The financial transactions tax has the potential to raise £20 billion a year for the UK

The Financial Transactions Tax is soon to be top of the political agenda once again in Europe.

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Teresa Pearce is MP for Erith and Thamesmead and a member of the Treasury Committee

Though the financial transactions tax (FTT) has long been on the political radar, it may be about to shoot up the news agenda once again.

hollande cameronEuropean ministers are set to meet on 22 June to debate a raft of issues, including, it seems likely, the FTT.

With a vocal advocate in the shape of President Hollande having recently come into office, FTT remains at the forefront of the minds of European leaders.

Our own prime minister’s vehement opposition to the very principle of the FTT (with his speaking occasionally of a global deal but doing little to drive forward any such initiative) is but one issue where he is out of step with much of the continent.

Whilst parliamentarians (including myself) in this country have expressed approval for the FTT through various means, the wider Labour Party will debate the issue in some depth in the coming days.

Amongst many interesting documents sent to the party’s National Policy Forum which meets at the end of this week is a submission from the Robin Hood Tax coalition which advocates Labour adopting the FTT as party policy.

The FTT – which rolls out the present £3bn raised through the stamp duty on share transactions to further taxes on bonds and derivatives – has the potential to raise £20bn per annum in the UK: over six times the size of the Green Investment Bank, ten times the amount the government’s proposed pension fund investment platform will raise, and twelve times the revenue often linked to that flagship Lib Dem policy (at least before the last election), the mansion tax.

Labour’s five point plan for growth has offered a much needed positive counterbalance to the coalition’s negative message of austerity. With the government’s slashing of public spending leading to economic stagnation, Ed Balls, Rachel Reeves and others are to be congratulated for their sterling work in questioning the downward spiral of Osborne’s economics.

The green shoots of recovery set in motion by the last Labour budget of March 2010 have been choked by the coalition’s anti-growth approach, and Labour has held them to account. But there is more work to be done.

Though it accomplished historic achievements in several areas, the last government could, it has been argued, have done more to clamp down on financial speculation. Labour must learn the lessons here.

 


See also:

As Europe looks set to back a Robin Hood Tax, Osborne remains on the side of the 1% 16 May 2012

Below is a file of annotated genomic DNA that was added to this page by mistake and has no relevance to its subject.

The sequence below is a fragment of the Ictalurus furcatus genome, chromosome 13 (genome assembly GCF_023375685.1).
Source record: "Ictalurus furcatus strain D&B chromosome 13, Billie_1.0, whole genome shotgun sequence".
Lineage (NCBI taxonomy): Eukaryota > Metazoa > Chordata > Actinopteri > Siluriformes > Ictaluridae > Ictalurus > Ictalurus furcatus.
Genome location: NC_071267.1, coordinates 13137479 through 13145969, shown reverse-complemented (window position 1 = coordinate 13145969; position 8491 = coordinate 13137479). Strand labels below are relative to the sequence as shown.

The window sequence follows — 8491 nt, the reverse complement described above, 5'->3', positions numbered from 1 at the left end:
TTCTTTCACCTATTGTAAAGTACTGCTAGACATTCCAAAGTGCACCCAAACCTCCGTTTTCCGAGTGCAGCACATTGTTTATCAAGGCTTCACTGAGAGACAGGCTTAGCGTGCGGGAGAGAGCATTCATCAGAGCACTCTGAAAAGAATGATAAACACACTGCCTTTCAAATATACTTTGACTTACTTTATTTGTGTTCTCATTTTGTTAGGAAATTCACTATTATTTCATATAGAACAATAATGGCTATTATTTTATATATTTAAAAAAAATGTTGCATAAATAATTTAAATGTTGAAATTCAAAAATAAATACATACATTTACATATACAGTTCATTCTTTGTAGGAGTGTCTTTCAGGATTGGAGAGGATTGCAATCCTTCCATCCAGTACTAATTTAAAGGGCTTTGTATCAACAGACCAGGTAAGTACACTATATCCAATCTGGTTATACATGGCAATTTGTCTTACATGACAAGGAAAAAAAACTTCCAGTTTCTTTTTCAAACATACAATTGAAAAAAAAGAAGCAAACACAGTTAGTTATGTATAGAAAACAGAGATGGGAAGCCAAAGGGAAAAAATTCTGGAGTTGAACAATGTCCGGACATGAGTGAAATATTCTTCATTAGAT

Will President Hollande be able to turn France – and the Euro Area – around? 8 May 2012

Robin Hood Tax gains momentum – on the continent 3 Jan 2012


 

The FTT is a potential double-win for our economy in that it curbs unwanted financial speculation whilst creating a revenue stream that can be invested in more worthwhile pursuits. Tackling climate change and meeting our international development commitments are two areas that would benefit from such additional revenues. But the FTT can deliver economic growth too.

When the European Commission published its proposals for an EU-wide FTT it was met with howls of derision from the right-wing press. Initial modeling did indeed indicate that such a tax could have a negative impact on growth of up to 0.5%.

Yet, it was later shown, the EC hadn’t run the numbers as best they might. Essentially, as Avinash Persaud – former Head of Currency and Commodity Research at J.P. Morgan – has shown, they discounted the positive effects on jobs and growth using the receipt of the tax could have, and simply assumed that any FTT would equate to ‘digging a hole in the ground and put the revenues [from such a tax] there.’

Whilst the current government may run the economy on such principles, Labour has always held a more positive and dynamic view of the power of government to shape our economy.

The state does not stand as a merely passive instrument which must get out of the way of market forces, but can be a dynamic economic player in its own right. It can, and should, act to curb excessive speculation. It can, and should, invest the capital raised by taxing such practices for the good of the majority. As Persaud shows, the effect of a well-designed FTT would be to make a positive, not negative, impact on growth.

This could, it is true, take many forms. A ‘British Investment’ (or ‘National Infrastructure’) Bank has been hypothesised by various commentators over the past few months. Either through direct investment or facilitating that of the private sector, there is much a pro-active government could do with £20bn.